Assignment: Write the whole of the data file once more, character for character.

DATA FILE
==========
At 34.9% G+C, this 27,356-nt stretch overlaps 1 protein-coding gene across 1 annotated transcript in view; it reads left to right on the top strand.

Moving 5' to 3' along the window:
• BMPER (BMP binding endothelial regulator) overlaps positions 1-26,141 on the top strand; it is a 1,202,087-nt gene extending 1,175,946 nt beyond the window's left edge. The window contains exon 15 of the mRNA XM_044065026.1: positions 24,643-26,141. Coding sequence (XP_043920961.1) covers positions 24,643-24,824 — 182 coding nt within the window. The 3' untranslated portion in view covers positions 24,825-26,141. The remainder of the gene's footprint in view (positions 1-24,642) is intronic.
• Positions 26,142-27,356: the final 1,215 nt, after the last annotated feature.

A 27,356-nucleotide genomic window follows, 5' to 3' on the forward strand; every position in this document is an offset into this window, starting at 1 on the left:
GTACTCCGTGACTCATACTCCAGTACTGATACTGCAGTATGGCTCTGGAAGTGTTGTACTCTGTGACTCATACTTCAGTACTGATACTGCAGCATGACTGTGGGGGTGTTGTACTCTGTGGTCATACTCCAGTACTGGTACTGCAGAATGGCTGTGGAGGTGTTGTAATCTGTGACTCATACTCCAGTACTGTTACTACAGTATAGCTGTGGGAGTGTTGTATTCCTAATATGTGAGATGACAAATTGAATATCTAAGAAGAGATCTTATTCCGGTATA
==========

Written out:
At 34.9% G+C, this 27,356-nt stretch overlaps 1 protein-coding gene across 1 annotated transcript in view; it reads left to right on the top strand.

Moving 5' to 3' along the window:
• BMPER (BMP binding endothelial regulator) overlaps positions 1-26,141 on the top strand; it is a 1,202,087-nt gene extending 1,175,946 nt beyond the window's left edge. The window contains exon 15 of the mRNA XM_044065026.1: positions 24,643-26,141. Coding sequence (XP_043920961.1) covers positions 24,643-24,824 — 182 coding nt within the window. The 3' untranslated portion in view covers positions 24,825-26,141. The remainder of the gene's footprint in view (positions 1-24,642) is intronic.
• Positions 26,142-27,356: the final 1,215 nt, after the last annotated feature.

A 27,356-nucleotide genomic window follows, 5' to 3' on the forward strand; every position in this document is an offset into this window, starting at 1 on the left:
GTACTCCGTGACTCATACTCCAGTACTGATACTGCAGTATGGCTCTGGAAGTGTTGTACTCTGTGACTCATACTTCAGTACTGATACTGCAGCATGACTGTGGGGGTGTTGTACTCTGTGGTCATACTCCAGTACTGGTACTGCAGAATGGCTGTGGAGGTGTTGTAATCTGTGACTCATACTCCAGTACTGTTACTACAGTATAGCTGTGGGAGTGTTGTATTCCTAATATGTGAGATGACAAATTGAATATCTAAGAAGAGATCTTATTCCGGTATA